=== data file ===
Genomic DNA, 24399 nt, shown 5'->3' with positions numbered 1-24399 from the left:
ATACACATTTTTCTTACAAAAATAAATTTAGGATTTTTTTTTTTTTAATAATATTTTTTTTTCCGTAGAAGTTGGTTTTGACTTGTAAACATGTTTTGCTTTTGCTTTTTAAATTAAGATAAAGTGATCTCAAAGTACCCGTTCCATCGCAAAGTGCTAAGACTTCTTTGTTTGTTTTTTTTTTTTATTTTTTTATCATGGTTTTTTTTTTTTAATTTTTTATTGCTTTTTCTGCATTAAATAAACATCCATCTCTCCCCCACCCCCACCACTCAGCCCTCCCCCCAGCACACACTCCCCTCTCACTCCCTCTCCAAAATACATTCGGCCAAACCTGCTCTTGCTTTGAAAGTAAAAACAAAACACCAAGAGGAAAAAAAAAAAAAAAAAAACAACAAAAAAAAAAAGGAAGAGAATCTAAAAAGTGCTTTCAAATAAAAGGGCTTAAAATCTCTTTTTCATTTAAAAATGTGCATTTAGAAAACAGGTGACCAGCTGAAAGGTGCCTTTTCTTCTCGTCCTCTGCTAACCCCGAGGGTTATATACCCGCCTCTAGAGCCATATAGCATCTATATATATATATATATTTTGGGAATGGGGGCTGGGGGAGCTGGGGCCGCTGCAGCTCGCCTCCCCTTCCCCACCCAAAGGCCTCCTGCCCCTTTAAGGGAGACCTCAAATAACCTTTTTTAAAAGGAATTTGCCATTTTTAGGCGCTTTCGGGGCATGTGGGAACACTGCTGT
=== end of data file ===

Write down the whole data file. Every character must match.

Genomic DNA, 24399 nt, shown 5'->3' with positions numbered 1-24399 from the left:
ATACACATTTTTCTTACAAAAATAAATTTAGGATTTTTTTTTTTTTAATAATATTTTTTTTTCCGTAGAAGTTGGTTTTGACTTGTAAACATGTTTTGCTTTTGCTTTTTAAATTAAGATAAAGTGATCTCAAAGTACCCGTTCCATCGCAAAGTGCTAAGACTTCTTTGTTTGTTTTTTTTTTTTATTTTTTTATCATGGTTTTTTTTTTTTAATTTTTTATTGCTTTTTCTGCATTAAATAAACATCCATCTCTCCCCCACCCCCACCACTCAGCCCTCCCCCCAGCACACACTCCCCTCTCACTCCCTCTCCAAAATACATTCGGCCAAACCTGCTCTTGCTTTGAAAGTAAAAACAAAACACCAAGAGGAAAAAAAAAAAAAAAAAAACAACAAAAAAAAAAAGGAAGAGAATCTAAAAAGTGCTTTCAAATAAAAGGGCTTAAAATCTCTTTTTCATTTAAAAATGTGCATTTAGAAAACAGGTGACCAGCTGAAAGGTGCCTTTTCTTCTCGTCCTCTGCTAACCCCGAGGGTTATATACCCGCCTCTAGAGCCATATAGCATCTATATATATATATATATTTTGGGAATGGGGGCTGGGGGAGCTGGGGCCGCTGCAGCTCGCCTCCCCTTCCCCACCCAAAGGCCTCCTGCCCCTTTAAGGGAGACCTCAAATAACCTTTTTTAAAAGGAATTTGCCATTTTTAGGCGCTTTCGGGGCATGTGGGAACACTGCTGT